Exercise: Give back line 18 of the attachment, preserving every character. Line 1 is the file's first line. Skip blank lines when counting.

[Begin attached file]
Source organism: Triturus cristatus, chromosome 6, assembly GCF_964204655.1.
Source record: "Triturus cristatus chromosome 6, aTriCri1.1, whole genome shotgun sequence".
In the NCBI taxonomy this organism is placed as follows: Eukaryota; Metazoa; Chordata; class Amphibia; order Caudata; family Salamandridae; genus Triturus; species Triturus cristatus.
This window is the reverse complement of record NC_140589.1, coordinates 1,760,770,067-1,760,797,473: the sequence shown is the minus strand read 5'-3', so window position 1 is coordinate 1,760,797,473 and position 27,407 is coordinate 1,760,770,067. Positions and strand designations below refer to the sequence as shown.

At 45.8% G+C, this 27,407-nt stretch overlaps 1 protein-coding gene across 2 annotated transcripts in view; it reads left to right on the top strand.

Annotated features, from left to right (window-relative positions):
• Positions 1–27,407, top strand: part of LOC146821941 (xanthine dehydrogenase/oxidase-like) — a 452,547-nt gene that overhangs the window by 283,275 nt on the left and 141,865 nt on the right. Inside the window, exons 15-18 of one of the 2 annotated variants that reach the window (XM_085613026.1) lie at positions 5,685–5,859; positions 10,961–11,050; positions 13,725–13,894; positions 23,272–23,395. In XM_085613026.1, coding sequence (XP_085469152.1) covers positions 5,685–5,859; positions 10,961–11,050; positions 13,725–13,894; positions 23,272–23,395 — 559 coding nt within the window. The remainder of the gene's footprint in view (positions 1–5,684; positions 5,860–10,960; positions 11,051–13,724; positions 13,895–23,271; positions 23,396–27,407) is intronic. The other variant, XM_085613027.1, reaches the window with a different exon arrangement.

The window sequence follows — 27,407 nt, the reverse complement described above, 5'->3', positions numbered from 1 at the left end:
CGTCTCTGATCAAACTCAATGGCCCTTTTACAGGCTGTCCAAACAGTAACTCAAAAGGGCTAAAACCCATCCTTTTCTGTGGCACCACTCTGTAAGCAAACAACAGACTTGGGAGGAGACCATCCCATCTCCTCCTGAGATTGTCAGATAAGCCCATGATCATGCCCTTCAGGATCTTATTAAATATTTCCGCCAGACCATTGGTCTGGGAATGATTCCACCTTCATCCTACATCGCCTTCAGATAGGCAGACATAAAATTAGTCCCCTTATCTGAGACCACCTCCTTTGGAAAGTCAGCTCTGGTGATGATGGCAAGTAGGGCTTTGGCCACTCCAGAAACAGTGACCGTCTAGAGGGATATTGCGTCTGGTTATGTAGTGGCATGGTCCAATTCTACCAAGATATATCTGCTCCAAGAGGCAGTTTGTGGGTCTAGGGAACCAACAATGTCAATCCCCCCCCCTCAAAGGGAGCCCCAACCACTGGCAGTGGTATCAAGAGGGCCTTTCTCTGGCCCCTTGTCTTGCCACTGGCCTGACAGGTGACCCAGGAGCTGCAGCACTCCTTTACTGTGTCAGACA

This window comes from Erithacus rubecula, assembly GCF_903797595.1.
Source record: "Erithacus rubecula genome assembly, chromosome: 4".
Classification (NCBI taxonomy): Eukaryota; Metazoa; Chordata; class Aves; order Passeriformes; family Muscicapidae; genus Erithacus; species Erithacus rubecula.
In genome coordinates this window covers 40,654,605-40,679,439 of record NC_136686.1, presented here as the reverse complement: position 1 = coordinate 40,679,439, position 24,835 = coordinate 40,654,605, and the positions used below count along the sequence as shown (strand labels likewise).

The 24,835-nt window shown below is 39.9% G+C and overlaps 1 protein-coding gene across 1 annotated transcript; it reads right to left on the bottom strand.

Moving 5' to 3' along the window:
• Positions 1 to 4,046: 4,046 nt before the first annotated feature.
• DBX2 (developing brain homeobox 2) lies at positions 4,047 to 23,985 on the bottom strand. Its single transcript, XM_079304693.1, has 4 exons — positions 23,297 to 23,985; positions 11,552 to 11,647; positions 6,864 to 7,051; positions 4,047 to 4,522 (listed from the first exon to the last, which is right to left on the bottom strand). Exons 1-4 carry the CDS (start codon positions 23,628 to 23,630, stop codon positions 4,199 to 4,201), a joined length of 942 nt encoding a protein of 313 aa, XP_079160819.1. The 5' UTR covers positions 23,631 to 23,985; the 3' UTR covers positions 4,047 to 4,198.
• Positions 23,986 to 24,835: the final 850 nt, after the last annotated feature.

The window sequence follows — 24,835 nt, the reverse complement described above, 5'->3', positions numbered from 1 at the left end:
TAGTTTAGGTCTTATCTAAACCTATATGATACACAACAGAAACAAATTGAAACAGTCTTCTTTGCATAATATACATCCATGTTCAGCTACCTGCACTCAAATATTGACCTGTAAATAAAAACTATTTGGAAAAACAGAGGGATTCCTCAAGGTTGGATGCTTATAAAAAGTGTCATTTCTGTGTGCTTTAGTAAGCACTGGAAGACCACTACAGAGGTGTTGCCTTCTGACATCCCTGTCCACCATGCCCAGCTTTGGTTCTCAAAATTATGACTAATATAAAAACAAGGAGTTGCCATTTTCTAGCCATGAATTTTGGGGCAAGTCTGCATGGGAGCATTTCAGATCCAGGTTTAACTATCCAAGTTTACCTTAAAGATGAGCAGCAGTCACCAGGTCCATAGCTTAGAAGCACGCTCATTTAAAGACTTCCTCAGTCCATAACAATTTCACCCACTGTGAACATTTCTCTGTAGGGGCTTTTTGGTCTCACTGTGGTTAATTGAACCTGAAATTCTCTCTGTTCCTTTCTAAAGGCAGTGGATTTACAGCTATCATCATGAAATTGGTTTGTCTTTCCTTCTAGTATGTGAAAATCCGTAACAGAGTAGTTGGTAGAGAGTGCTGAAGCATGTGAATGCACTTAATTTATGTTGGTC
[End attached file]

• Positions 23,986 to 24,835: the final 850 nt, after the last annotated feature.